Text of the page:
all things biblio



For the Love of Used Books

book smell.jpg

My sentiments exactly regarding old books. I recently went to the annual Founders Book Fair here in Nelson, a weeklong booklover’s must-do. Several hours perusing thousands of used books in a chilly barn (I was prepared this year – layers, fingerless gloves, no purse, just a pocketful of cash and a reusable bag – and a partner to carry said bag when it got too heavy) ranging in price from 50 cents to three dollars netted me another 40+ books to add to my collections for $43. I felt supremely satisfied and my only problem was how to organize my already-full shelves and what to read first. I accepted haphazard “organization” (I swear there is some method there!) and then cuddled up with a cup of tea and a new/old paperback. There is something a bit magical about old books, as they are a story themselves. Who owned this? What did it mean to them? Why did they part with it? Did they even read it, or was it merely occupying shelf space until they had a clear-out?

Two other things I love about old books: inscriptions and random bookmarks. Receipts have to be the most common bookmark, the best one I found was for a cartload of liquor from a store in England. Perhaps someone had a party and then when everyone left they took the last remaining bottle and a book and sighed in relief for solitude. Or perhaps that was merely their personal supply for the week as they  stayed in and hid from the outside world, reading and drinking (although the two only go together to a certain degree, usually that degree when the contents of the wine glass meet the pages of the book because someone has nodded off… not that I’ve ever done that of course, that wine stain was surely there before!).

Whenever I give a book as a gift I always inscribe a note to the receiver. A book is a personal gift and there had to be some thought in selecting that particular book for that particular person. Inside an anthology of quotes titled “Shakespeare on Love” I found this handwritten inside the cover:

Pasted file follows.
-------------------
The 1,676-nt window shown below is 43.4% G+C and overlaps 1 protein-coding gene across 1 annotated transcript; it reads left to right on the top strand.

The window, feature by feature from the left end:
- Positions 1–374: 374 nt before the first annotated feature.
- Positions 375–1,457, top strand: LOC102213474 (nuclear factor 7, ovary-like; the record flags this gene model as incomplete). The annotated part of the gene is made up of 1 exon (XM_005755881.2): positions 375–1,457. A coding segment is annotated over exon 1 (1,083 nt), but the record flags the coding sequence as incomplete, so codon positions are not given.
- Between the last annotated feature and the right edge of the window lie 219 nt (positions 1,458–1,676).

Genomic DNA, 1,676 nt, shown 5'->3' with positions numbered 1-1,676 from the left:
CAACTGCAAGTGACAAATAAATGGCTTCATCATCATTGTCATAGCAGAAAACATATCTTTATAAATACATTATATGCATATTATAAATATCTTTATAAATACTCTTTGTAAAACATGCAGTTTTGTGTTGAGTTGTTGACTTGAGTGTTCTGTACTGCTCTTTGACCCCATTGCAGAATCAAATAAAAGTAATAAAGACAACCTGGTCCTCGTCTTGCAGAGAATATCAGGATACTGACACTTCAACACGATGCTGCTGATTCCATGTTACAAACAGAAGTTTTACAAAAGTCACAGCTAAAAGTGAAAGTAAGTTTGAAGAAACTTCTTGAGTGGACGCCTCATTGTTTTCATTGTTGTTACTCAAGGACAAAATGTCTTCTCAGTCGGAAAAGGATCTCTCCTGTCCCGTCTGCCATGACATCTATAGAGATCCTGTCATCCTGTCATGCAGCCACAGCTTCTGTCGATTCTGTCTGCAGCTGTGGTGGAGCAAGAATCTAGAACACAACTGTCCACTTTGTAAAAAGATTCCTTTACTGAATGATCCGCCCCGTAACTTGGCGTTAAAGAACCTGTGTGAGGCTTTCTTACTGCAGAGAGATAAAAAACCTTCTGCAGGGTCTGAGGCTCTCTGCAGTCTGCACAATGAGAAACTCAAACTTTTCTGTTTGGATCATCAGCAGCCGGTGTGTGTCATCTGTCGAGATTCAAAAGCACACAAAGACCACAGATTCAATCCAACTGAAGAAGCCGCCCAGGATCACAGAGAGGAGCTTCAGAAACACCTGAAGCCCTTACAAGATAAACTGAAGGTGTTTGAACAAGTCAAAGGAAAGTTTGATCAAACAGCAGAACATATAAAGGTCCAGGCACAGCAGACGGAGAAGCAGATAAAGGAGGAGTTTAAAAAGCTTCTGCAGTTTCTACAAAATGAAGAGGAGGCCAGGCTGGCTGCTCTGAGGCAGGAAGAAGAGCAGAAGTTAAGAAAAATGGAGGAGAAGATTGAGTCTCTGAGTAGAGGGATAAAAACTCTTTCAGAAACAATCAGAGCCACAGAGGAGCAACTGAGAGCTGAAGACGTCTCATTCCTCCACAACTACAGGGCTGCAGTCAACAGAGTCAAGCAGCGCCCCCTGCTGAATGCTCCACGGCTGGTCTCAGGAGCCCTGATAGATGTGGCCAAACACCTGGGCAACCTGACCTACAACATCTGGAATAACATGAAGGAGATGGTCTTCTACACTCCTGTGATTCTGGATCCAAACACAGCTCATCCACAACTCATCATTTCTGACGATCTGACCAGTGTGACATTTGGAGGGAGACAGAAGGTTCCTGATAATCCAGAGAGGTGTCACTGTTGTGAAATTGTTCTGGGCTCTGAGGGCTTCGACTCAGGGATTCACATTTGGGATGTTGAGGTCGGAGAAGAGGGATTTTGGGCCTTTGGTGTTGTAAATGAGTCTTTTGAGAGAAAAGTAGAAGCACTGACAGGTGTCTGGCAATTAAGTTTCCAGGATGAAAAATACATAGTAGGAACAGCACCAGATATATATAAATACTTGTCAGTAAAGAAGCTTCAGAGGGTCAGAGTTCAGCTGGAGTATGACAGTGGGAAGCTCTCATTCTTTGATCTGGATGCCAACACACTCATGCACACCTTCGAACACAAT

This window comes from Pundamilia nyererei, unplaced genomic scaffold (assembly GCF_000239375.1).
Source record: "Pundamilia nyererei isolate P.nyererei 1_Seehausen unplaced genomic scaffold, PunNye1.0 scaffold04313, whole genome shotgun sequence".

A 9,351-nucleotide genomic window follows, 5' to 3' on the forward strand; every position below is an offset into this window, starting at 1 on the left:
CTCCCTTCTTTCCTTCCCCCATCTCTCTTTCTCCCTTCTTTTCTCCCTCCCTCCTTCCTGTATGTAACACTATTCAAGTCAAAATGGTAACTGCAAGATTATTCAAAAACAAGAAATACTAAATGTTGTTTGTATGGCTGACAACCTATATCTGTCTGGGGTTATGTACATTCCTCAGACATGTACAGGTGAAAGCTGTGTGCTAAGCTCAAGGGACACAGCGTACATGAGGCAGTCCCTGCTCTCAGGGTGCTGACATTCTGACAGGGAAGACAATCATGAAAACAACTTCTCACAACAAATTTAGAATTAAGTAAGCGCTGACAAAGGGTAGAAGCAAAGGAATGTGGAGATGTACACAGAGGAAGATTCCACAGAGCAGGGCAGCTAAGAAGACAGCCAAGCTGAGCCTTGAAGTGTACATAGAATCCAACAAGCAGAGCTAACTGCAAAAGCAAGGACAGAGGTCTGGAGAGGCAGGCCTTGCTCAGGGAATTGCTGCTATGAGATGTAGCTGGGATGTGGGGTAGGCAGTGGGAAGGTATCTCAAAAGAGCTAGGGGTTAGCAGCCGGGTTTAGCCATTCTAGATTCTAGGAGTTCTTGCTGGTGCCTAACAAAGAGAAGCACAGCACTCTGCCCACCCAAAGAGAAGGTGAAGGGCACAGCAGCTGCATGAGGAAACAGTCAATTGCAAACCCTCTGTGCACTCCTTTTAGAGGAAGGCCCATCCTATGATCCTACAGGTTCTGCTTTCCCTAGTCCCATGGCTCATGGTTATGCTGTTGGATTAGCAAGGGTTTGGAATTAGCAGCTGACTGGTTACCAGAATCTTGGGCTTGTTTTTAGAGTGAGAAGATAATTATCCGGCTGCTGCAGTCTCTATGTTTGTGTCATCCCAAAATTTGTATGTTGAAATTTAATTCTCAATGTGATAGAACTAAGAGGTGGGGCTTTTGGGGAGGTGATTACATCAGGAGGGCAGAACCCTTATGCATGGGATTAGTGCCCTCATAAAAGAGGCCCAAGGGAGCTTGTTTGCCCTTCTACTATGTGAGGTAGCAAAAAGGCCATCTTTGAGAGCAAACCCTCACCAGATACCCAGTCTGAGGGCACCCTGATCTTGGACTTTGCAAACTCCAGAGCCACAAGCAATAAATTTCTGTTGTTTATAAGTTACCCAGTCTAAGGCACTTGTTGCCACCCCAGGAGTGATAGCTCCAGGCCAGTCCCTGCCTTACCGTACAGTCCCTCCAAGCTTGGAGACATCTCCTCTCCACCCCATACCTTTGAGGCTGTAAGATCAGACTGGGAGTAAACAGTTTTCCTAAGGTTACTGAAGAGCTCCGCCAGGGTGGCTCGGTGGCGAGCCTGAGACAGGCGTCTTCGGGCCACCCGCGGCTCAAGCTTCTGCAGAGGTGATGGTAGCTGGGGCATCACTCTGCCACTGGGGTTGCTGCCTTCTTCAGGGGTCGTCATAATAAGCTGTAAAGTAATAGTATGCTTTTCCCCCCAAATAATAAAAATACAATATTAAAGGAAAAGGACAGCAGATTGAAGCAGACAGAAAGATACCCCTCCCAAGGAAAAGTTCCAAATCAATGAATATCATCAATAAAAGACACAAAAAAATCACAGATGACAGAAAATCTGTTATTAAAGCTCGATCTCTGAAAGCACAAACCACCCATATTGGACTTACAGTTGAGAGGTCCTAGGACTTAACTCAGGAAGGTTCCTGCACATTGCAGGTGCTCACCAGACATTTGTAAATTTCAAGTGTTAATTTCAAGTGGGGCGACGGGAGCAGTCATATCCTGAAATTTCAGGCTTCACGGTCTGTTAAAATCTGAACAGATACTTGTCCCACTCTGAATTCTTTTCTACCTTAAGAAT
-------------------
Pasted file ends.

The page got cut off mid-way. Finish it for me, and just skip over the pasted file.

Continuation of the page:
“To Violet,
Merry Christmas 2006.
May God bless you.
Love Jayne xxx”

Was this a gift given to a friend who loves Shakespeare? Or was it from an admirer? And why was Violet able to part with it? Perhaps there was little meaning behind it and much misunderstanding about Violet’s taste for Shakespeare. Or for love quotes, for that matter. We will never know and can only speculate.

What about you? Do you share my love for used books or are you devoted to the new and untouched? And what treasures have you come across in books?



Spreading the Goodreads love

I am a huge fan of Goodreads. I use it to keep track of what I’ve read and find new recommendations, and to see what my friends read (I believe seeing someone’s reading list is a fairly intimate glance into their mind). I highly recommend it to all booklovers. I recently learned a few new tricks, including how to add a link to my local library. Now when I find a book I want to read, I can with one click see if it’s available at my library. How exciting!

So to anyone interested in Goodreads, or already signed up, here is the link to the article where I learned a few new things. I will say I am not generally a fan of BookRiot because their site is full of ads and not at all easy to read, so apologies for that, just do your best to focus on the content and ignore the flash and nonsense.

By the way feel free to add me as a Goodreads friend– let’s see what each other is reading!

An Awesome List of Short-ish Books

A worthy list indeed; I may add all of these to my To Read list! I’m usually not interested in book reviewers. This is the first time I’ve come across Maureen Corrigan, and I think I’m a fan. From the way she writes it’s evident she is intelligent, a prolific reader and lover of books.

No Schedules, 100 Notable Books and My Top Ten Books of 2015